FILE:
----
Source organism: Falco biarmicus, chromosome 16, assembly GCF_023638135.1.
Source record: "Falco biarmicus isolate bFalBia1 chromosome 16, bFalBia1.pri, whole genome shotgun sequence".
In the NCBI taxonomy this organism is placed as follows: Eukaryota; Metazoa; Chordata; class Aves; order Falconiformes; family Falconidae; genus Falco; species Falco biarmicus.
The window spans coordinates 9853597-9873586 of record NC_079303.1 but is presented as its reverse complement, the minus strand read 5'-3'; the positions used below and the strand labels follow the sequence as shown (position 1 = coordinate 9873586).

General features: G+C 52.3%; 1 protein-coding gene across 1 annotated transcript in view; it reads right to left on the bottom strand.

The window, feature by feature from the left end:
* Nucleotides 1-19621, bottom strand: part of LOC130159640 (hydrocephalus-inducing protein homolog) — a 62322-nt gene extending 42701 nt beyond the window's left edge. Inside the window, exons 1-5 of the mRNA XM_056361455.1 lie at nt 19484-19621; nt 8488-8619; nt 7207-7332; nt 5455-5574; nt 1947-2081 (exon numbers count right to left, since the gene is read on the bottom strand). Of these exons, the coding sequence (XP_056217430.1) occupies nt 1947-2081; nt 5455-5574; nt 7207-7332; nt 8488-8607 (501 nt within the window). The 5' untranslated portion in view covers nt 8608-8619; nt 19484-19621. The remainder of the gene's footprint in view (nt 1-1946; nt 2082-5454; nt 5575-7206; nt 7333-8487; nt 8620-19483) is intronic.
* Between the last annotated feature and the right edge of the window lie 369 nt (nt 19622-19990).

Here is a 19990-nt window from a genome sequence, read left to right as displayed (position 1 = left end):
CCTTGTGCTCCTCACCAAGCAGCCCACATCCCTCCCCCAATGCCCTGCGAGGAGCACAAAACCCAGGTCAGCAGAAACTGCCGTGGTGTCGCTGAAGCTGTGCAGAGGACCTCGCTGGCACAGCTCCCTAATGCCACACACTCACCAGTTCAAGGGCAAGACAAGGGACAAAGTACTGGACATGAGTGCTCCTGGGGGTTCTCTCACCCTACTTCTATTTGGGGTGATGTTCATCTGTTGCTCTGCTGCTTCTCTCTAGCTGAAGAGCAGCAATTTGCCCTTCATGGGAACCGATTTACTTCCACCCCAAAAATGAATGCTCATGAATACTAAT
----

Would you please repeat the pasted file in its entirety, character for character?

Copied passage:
Source organism: Falco biarmicus, chromosome 16, assembly GCF_023638135.1.
Source record: "Falco biarmicus isolate bFalBia1 chromosome 16, bFalBia1.pri, whole genome shotgun sequence".
In the NCBI taxonomy this organism is placed as follows: Eukaryota; Metazoa; Chordata; class Aves; order Falconiformes; family Falconidae; genus Falco; species Falco biarmicus.
The window spans coordinates 9853597-9873586 of record NC_079303.1 but is presented as its reverse complement, the minus strand read 5'-3'; the positions used below and the strand labels follow the sequence as shown (position 1 = coordinate 9873586).

General features: G+C 52.3%; 1 protein-coding gene across 1 annotated transcript in view; it reads right to left on the bottom strand.

The window, feature by feature from the left end:
* Nucleotides 1-19621, bottom strand: part of LOC130159640 (hydrocephalus-inducing protein homolog) — a 62322-nt gene extending 42701 nt beyond the window's left edge. Inside the window, exons 1-5 of the mRNA XM_056361455.1 lie at nt 19484-19621; nt 8488-8619; nt 7207-7332; nt 5455-5574; nt 1947-2081 (exon numbers count right to left, since the gene is read on the bottom strand). Of these exons, the coding sequence (XP_056217430.1) occupies nt 1947-2081; nt 5455-5574; nt 7207-7332; nt 8488-8607 (501 nt within the window). The 5' untranslated portion in view covers nt 8608-8619; nt 19484-19621. The remainder of the gene's footprint in view (nt 1-1946; nt 2082-5454; nt 5575-7206; nt 7333-8487; nt 8620-19483) is intronic.
* Between the last annotated feature and the right edge of the window lie 369 nt (nt 19622-19990).

Here is a 19990-nt window from a genome sequence, read left to right as displayed (position 1 = left end):
CCTTGTGCTCCTCACCAAGCAGCCCACATCCCTCCCCCAATGCCCTGCGAGGAGCACAAAACCCAGGTCAGCAGAAACTGCCGTGGTGTCGCTGAAGCTGTGCAGAGGACCTCGCTGGCACAGCTCCCTAATGCCACACACTCACCAGTTCAAGGGCAAGACAAGGGACAAAGTACTGGACATGAGTGCTCCTGGGGGTTCTCTCACCCTACTTCTATTTGGGGTGATGTTCATCTGTTGCTCTGCTGCTTCTCTCTAGCTGAAGAGCAGCAATTTGCCCTTCATGGGAACCGATTTACTTCCACCCCAAAAATGAATGCTCATGAATACTAAT